Manufacturing Bits: July 24

World’s fastest rotor; controlling light; corn LiDAR.


Fast rotors
Purdue University and others have developed what researchers claim is the world’s fastest man-made rotor.

Researchers devised a tiny dumbbell from silica. Then, the object was levitated in a vacuum using a laser, thereby creating a spinning effect. This, in turn, enabled more than 60 billion revolutions per minute or more than 100,000 times faster than a dental drill.

The technology falls under the category of levitated optomechanics. Applications for this technology include the study of precision measurements, thermodynamics and quantum mechanics. Purdue, Peking University, Tsinghua University, and the Collaborative Innovation Center of Quantum Matter also contributed to the research.

Specifically, researchers developed a silica-based dumbbell that measures 170nm in diameter. Then, a laser hits the object in a straight line or in a circular fashion. If the laser is pointed in a linear fashion, the object vibrates. If the laser moves in circular fashion, the dumbbell spins.

A nanodumbbell levitated by an optical tweezer in vacuum can vibrate or spin, depending on the polarization of the incoming laser. (Purdue University photo/Tongcang Li)

In both cases, researchers typically use these techniques to explore the gravitational constant and the density of Earth. With the new technology, researchers hope to explore the properties of quantum mechanics and vacuum environments.

“This study has many applications, including material science,” said Tongcang Li, an assistant professor of physics and astronomy, and electrical and computer engineering at Purdue University, on the university’s Web site. “We can study the extreme conditions different materials can survive in.

“People say that there is nothing in vacuum, but in physics, we know it’s not really empty,” Li said. “There are a lot of virtual particles which may stay for a short time and then disappear. We want to figure out what’s really going on there, and that’s why we want to make the most sensitive torsion balance.”

Controlling light
Technion-Israel Institute of Technology has developed an optic isolator, a tiny rotating device that controls the direction and size of light signals.

The optic isolator was developed at Technion’s glass blowing workshop. Using glass blowing technology, researcher constructed a tiny glass rod. Then, the tip of the rod was melted into a 1mm-radius ball.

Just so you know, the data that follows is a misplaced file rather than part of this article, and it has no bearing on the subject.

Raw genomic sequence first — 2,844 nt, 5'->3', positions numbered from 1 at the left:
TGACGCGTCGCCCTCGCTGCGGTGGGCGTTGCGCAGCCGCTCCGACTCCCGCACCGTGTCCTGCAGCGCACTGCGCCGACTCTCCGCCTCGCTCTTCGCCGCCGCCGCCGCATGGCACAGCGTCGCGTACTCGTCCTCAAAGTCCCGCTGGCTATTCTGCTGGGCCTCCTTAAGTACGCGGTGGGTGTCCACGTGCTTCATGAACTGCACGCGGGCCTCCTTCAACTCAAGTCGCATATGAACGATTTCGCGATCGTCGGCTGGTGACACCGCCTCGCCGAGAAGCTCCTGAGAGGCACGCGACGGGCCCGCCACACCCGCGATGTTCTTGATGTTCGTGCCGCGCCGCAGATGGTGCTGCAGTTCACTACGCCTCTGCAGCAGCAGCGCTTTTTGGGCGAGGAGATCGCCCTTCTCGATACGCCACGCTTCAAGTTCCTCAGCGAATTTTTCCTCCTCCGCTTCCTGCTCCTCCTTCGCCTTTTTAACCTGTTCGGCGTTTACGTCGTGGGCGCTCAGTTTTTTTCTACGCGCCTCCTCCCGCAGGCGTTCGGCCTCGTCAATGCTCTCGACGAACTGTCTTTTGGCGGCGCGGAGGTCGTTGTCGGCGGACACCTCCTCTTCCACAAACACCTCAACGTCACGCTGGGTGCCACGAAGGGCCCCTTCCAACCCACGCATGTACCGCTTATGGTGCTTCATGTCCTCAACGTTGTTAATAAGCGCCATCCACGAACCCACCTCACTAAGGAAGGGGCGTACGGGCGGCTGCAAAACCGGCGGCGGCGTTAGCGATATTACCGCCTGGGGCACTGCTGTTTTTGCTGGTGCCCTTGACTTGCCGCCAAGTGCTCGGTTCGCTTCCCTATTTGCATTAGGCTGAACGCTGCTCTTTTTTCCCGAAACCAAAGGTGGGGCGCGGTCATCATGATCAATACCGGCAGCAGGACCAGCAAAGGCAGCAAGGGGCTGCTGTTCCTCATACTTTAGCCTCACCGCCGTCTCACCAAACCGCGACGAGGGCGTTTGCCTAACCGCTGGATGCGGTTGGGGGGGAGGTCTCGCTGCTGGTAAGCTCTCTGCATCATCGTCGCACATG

The ball forms the optic isolator. Then, the rod is situated in a system. The system rotates the device at a speed of 300 kph. Then, researchers took standard optical fiber. The fiber is positioned on opposite directions and several nanometers away from the device.

Optic isolator based on resonance of light waves. (Source: Technion-Israel Institute of Technology)

The, light is shined on the optic isolator from opposite directions. As it turns out, light entering on one side is blocked. Then, light entering from another side is transmitted. In other words, light entering from one side echoes inside the sphere and then is absorbed. In contrast, light entering from the opposing side is undisturbed.

Applications include quantum and optical computing. “The speed of light depends on the speed of the medium in which it is moving,” said Tal Carmon, a professor at Technion-Israel Institute of Technology. “Precisely like a swimmer in a river – the speed of light against the movement of the medium is slower than its speed with the movement of the medium.

“Essentially, we developed a very efficient photonic isolator, which can isolate 99.6% of the light,” Carmon said. “Namely, if we sent 1,000 light particles, the device will effectively isolate 996 photons and will miss only 4. Such isolation efficiency is necessary for applications that include quantum optics communication devices and building high-powered lasers. The isolator we developed here fulfills several additional requirements: it also works well when light from both opposing directions is simultaneously perceived, it is compatible with standard optical-fiber technology, it can be scaled down and it does not change the color of the light.”

Corn LiDAR
The University of Nebraska-Lincoln has accelerated the analysis of crop traits using a technology called LiDAR.

Researchers placed a corn plant on a plate. Then, they rotated the plate at three degrees per second. It moves back to its original position in two minutes.

On a separate unit, LiDAR is used to fire pulsed laser light at a surface of the corn. Then, it measures the time it takes for those pulses to reflect back. In turn, LiDAR collects millions of 3D coordinates. Then, it makes a digital rendition of the plant.

Nebraska researchers have devised a more efficient and accurate way to scan the structural properties of plants. (Source: Yufeng Ge, Suresh Thapa, Scott Schrage)

Using the technology, researchers can compare crops and look for specific genetic traits. All told, the technology could help produce more food. “We can already do DNA sequencing and genomic research very rapidly,” said Yufeng Ge, assistant professor of biological systems engineering at the University of Nebraska-Lincoln. “To use that information more effectively, you have to pair it with phenotyping data. That will allow you to go back and investigate the genetic information more closely. But that is now (reaching) a bottleneck, because we can’t do that as fast as we want at a low cost.”

Suresh Thapa, a doctoral student in biological systems engineering, added: “LiDAR is advantageous in terms of the throughput and speed and in terms of accuracy and resolution. And it’s becoming more economical (than before).”

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